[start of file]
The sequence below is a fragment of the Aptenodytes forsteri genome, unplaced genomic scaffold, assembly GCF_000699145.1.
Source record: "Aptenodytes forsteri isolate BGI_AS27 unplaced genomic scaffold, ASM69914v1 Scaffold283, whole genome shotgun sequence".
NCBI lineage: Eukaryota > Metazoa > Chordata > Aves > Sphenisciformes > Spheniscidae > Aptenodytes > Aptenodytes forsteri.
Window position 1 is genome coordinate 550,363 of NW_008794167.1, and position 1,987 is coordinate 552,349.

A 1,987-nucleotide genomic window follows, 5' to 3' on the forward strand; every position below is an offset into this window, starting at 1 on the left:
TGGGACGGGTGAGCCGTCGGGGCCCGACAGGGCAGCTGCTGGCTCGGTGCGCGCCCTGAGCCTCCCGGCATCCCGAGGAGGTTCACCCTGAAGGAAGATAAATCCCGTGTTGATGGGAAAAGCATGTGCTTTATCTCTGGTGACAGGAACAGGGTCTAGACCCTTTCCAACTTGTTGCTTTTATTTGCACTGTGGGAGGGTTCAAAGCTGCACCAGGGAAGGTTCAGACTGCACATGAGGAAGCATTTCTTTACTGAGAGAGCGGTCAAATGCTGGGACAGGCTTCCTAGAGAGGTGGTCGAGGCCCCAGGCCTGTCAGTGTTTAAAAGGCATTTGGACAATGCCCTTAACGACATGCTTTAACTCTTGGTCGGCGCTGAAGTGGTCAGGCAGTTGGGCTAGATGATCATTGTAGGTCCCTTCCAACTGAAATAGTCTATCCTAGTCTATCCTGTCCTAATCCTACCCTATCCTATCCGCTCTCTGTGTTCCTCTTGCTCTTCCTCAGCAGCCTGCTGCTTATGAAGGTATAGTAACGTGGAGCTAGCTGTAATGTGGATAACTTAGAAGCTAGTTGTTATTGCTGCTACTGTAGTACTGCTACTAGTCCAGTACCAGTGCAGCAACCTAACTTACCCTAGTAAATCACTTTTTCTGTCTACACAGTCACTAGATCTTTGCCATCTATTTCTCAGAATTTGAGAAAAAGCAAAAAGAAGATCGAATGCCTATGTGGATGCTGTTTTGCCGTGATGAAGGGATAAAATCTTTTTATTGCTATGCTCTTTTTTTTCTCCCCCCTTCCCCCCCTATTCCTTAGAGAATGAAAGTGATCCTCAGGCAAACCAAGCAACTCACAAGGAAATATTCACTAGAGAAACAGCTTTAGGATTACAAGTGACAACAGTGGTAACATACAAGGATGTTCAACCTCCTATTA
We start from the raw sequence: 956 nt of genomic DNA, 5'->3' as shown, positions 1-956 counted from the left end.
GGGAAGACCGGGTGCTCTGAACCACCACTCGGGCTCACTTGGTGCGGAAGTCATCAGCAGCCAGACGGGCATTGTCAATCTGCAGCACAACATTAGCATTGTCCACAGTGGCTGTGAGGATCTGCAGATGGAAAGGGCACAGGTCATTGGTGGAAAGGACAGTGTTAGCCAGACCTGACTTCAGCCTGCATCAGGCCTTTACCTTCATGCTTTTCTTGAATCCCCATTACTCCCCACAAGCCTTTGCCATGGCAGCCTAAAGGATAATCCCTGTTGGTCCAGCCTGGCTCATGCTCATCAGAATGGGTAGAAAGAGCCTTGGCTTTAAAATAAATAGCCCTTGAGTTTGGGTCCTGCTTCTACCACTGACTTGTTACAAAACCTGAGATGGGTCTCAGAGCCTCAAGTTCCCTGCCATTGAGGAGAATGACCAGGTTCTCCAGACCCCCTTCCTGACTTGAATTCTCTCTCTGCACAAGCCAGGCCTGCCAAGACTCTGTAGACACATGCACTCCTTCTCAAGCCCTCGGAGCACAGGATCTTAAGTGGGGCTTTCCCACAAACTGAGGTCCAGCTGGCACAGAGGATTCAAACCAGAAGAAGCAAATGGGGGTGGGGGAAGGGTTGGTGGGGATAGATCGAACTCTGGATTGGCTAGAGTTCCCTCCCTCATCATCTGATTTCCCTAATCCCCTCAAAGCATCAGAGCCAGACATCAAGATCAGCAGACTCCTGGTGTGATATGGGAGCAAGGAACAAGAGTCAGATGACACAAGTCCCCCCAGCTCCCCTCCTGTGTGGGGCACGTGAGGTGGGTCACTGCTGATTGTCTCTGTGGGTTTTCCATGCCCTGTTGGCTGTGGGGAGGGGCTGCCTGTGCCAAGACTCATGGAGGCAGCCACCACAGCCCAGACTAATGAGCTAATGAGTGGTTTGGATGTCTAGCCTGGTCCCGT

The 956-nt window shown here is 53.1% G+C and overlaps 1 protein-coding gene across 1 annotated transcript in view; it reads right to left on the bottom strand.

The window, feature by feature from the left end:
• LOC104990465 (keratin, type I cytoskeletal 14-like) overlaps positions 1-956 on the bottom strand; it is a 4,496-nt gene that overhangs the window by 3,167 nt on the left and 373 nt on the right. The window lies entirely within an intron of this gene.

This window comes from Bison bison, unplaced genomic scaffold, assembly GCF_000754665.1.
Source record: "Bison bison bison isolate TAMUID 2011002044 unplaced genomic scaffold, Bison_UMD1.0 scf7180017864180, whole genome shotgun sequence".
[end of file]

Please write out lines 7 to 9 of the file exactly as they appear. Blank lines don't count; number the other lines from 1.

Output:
We start from the raw sequence: 956 nt of genomic DNA, 5'->3' as shown, positions 1-956 counted from the left end.
GGGAAGACCGGGTGCTCTGAACCACCACTCGGGCTCACTTGGTGCGGAAGTCATCAGCAGCCAGACGGGCATTGTCAATCTGCAGCACAACATTAGCATTGTCCACAGTGGCTGTGAGGATCTGCAGATGGAAAGGGCACAGGTCATTGGTGGAAAGGACAGTGTTAGCCAGACCTGACTTCAGCCTGCATCAGGCCTTTACCTTCATGCTTTTCTTGAATCCCCATTACTCCCCACAAGCCTTTGCCATGGCAGCCTAAAGGATAATCCCTGTTGGTCCAGCCTGGCTCATGCTCATCAGAATGGGTAGAAAGAGCCTTGGCTTTAAAATAAATAGCCCTTGAGTTTGGGTCCTGCTTCTACCACTGACTTGTTACAAAACCTGAGATGGGTCTCAGAGCCTCAAGTTCCCTGCCATTGAGGAGAATGACCAGGTTCTCCAGACCCCCTTCCTGACTTGAATTCTCTCTCTGCACAAGCCAGGCCTGCCAAGACTCTGTAGACACATGCACTCCTTCTCAAGCCCTCGGAGCACAGGATCTTAAGTGGGGCTTTCCCACAAACTGAGGTCCAGCTGGCACAGAGGATTCAAACCAGAAGAAGCAAATGGGGGTGGGGGAAGGGTTGGTGGGGATAGATCGAACTCTGGATTGGCTAGAGTTCCCTCCCTCATCATCTGATTTCCCTAATCCCCTCAAAGCATCAGAGCCAGACATCAAGATCAGCAGACTCCTGGTGTGATATGGGAGCAAGGAACAAGAGTCAGATGACACAAGTCCCCCCAGCTCCCCTCCTGTGTGGGGCACGTGAGGTGGGTCACTGCTGATTGTCTCTGTGGGTTTTCCATGCCCTGTTGGCTGTGGGGAGGGGCTGCCTGTGCCAAGACTCATGGAGGCAGCCACCACAGCCCAGACTAATGAGCTAATGAGTGGTTTGGATGTCTAGCCTGGTCCCGT

The 956-nt window shown here is 53.1% G+C and overlaps 1 protein-coding gene across 1 annotated transcript in view; it reads right to left on the bottom strand.